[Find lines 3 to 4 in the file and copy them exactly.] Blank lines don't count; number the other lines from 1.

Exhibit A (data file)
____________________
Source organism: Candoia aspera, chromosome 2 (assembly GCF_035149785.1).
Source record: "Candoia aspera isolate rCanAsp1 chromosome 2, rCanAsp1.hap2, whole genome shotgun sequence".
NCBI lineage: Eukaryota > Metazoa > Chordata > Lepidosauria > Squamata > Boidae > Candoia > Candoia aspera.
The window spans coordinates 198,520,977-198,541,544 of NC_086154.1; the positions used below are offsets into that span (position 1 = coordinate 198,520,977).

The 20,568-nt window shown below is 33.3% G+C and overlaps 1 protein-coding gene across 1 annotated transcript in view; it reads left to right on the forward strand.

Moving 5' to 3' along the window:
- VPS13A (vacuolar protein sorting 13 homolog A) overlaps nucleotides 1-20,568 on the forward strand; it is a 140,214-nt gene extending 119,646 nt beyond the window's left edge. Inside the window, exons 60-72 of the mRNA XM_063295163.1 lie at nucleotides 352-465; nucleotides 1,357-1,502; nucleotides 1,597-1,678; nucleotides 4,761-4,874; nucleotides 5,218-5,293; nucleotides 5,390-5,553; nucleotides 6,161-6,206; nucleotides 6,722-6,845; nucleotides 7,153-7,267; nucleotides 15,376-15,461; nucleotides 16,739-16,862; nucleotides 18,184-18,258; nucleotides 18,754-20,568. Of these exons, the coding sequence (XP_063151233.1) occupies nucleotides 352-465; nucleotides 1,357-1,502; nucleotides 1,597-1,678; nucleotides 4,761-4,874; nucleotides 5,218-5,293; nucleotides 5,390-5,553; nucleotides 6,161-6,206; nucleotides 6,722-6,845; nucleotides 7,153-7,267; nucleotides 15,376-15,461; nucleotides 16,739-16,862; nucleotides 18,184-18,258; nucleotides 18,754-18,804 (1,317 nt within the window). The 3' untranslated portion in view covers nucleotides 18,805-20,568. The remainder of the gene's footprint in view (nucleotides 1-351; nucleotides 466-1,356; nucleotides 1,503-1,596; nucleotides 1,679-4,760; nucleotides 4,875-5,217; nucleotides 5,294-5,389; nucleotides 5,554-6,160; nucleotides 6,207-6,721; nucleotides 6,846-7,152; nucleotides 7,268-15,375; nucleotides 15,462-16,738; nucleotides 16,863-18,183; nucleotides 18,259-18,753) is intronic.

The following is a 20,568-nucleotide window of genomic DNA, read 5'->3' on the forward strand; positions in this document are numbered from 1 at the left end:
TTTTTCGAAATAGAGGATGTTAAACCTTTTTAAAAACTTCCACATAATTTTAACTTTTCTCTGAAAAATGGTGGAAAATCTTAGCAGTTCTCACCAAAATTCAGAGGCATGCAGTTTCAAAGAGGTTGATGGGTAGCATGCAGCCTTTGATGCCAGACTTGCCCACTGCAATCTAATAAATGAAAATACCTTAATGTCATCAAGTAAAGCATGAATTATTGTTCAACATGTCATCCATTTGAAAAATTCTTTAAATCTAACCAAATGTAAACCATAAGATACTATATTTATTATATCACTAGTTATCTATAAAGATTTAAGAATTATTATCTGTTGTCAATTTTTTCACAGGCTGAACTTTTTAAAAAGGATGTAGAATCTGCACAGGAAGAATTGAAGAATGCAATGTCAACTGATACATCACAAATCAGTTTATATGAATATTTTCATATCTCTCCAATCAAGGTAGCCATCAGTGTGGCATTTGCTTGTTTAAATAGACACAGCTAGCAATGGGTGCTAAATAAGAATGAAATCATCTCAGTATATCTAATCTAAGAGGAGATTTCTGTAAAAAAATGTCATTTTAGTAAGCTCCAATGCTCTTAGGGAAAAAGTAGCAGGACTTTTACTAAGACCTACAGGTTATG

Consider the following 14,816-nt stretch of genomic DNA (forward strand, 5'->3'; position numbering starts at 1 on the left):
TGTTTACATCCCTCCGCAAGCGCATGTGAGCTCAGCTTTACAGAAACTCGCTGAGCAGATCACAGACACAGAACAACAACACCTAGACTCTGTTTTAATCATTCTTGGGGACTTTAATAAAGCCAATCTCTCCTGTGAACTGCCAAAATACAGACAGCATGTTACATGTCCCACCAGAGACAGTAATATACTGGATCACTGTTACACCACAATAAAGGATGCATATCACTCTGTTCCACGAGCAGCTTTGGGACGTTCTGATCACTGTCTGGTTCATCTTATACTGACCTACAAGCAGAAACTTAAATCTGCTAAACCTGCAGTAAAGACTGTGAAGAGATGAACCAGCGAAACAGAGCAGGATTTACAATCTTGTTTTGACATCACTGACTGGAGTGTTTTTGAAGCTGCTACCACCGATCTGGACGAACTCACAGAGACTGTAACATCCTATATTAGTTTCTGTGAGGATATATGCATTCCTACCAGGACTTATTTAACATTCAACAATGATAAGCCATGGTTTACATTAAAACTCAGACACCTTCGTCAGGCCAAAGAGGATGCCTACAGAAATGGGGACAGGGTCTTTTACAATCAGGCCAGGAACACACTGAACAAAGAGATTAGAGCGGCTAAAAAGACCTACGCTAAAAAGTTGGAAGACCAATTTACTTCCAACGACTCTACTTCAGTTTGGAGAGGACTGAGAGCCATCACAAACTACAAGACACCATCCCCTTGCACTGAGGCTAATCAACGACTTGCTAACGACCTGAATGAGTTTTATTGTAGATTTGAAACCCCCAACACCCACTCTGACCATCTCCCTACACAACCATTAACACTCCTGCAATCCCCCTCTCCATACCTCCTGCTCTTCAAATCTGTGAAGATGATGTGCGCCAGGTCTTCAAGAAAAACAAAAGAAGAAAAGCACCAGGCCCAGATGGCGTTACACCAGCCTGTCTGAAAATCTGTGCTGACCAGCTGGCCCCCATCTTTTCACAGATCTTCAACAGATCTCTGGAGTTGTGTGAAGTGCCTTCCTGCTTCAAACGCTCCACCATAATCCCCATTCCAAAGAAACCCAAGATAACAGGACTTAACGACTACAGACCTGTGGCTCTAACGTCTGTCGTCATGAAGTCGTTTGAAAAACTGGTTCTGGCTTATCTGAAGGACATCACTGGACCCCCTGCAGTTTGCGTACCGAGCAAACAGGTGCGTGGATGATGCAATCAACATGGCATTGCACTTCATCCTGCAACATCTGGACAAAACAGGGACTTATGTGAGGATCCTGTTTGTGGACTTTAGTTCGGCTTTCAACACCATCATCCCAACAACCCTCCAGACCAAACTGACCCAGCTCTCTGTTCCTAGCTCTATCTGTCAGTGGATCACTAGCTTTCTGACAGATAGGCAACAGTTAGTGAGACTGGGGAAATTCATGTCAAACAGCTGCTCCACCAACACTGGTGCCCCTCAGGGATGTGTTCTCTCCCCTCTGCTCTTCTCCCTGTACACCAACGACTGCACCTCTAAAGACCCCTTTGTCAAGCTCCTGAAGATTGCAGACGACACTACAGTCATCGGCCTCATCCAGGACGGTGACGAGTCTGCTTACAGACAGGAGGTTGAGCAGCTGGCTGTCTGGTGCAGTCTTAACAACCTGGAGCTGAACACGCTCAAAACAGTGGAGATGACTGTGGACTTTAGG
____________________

NCBI lineage: Eukaryota > Metazoa > Chordata > Lepidosauria > Squamata > Boidae > Candoia > Candoia aspera.
The window spans coordinates 198,520,977-198,541,544 of NC_086154.1; the positions used below are offsets into that span (position 1 = coordinate 198,520,977).